@orson I'm with you! People who voted for A20 were convinced it would not lead to "recreational" weed. Many voters believed that, and wanted medicinal use, not stores full of brightly colored packages of weed to be sold like alcohol. Now, after 12 years, the truth comes out. No increase in medical use/cultivation, no protecting patients from local ordinances, in fact many communities have limited what patients/caregivers can grow in their own home. A64 degrades all cannabis, both physically and morally, it is a miracle plant and when people categorize it as a vice like alcohol, we lose sight of it's importance and turn to abusing it instead of using it.

orson
orson

The comments on the "Tell us your first beer memory..." article aren't loading for me so for those that don't see the comments, all of the comments are underage drinkers, kids in grade school, middle school, and young high school students.  I read that a kid first tried alcohol when he was 8 or 9 years old and it was given to him by his father and he thought his dad was a man for drinking.  A 4 year old getting alcohol from his grandfather.  Regulating marijuana like alcohol will not keep children from using marijuana and will re-brand it as a cool drug that adults use, like alcohol.  Here are the self-reported ages on the article when they had their first drink - 14, 15, 8, 4, 20, 13, 13, 3, 6, 13, 13.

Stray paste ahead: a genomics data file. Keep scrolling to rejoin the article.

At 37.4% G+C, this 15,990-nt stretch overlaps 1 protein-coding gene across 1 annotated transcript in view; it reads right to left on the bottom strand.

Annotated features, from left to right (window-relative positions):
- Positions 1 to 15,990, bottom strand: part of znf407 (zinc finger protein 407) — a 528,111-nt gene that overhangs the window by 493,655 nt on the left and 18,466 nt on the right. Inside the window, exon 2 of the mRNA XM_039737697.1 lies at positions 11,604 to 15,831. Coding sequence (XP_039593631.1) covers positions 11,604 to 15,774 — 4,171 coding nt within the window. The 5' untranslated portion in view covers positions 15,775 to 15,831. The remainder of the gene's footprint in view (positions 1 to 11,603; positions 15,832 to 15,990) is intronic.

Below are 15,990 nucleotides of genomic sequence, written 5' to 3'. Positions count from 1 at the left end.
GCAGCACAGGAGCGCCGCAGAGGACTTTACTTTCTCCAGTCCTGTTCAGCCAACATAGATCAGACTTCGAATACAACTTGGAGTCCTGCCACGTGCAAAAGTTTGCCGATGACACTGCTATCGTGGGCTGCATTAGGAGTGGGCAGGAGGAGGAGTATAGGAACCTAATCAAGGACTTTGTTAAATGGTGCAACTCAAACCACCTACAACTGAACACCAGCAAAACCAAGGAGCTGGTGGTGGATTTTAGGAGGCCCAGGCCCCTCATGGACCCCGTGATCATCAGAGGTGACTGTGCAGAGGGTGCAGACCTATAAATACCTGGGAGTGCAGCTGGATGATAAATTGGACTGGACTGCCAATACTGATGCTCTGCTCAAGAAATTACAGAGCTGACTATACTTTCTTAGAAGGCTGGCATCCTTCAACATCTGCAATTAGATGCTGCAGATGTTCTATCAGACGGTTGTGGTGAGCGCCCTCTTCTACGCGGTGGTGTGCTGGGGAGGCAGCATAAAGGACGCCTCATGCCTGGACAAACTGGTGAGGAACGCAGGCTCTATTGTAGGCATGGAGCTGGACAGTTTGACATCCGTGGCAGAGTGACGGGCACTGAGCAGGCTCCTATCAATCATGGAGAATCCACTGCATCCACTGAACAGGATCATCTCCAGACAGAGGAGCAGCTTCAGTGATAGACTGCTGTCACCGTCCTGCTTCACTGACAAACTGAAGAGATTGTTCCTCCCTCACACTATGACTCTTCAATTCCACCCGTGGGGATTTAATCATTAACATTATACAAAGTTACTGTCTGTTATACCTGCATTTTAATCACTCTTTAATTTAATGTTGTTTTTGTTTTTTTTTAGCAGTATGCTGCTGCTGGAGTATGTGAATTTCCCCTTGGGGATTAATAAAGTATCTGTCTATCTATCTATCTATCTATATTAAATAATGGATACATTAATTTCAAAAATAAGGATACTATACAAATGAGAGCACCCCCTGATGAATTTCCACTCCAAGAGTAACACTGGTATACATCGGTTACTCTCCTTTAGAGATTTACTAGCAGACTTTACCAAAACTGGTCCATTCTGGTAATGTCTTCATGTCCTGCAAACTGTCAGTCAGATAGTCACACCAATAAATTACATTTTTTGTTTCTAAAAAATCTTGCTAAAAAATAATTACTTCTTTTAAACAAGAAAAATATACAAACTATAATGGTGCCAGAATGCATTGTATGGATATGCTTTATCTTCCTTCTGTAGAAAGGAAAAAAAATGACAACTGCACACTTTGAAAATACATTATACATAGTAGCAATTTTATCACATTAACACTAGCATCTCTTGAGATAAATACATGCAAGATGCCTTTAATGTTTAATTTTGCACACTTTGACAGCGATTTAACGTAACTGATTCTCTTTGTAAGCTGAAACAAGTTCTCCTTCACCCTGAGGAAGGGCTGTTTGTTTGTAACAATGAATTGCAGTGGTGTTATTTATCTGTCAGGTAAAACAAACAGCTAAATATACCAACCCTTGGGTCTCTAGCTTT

BackOffImStarving
BackOffImStarving topcommenter

 @orson Still, those 300 physicians have about 1,200 more years of medical school under their belts than you do.  

Ricketts
Ricketts

 @rjrcollins LOL -- the "fix it later" excuse. Well, do you have the minimum $2 million to get it on the ballot? And the minimum $2 million to make sure it passes? NOT ONE WORD of Am. 20 has been fixed in 12 years, despite MPP's and DPA's assurance that it would be fixed later.

Monkey
Monkey

 @rjrcollins Then why the hell didn't we do that with the Amendment we passed 12 years ago? A20 already offers more protection from prohibition than A64 does, but instead of improving that law, we went backwards, allowing half the amount already considered legal with a doctors note.

Monkey
Monkey

 @bar288 Corporate greed wont make weed better. And neither will A64.

orson
orson

 @Gary_Bowlmen California was smart enough not to give up their medical rights to marijuana that covers any debilitating illness.  Anyone that wants access to medical marijuana in California has it and that's how it should be in Colorado, medical access for all.

orson
orson

 @neal.181  Statistics have been used to support both sides of the issue so forget that stuff because like monkey said both sides are lying and are only using data that supports their biased agenda.  For me and everyone I knew alcohol was always easier to obtain.  Marijuana was harder to find, not impossible, but definitely not as easy as getting alcohol.  It may be as easy to get marijuana as it is alcohol now but that doesn't mean that problem will be solved with laws like A64.  The westword has proven that treating marijuana like alcohol will not keep it out of the hands of kids.  If you want to support A64 then fine but don't pretend it's for the children.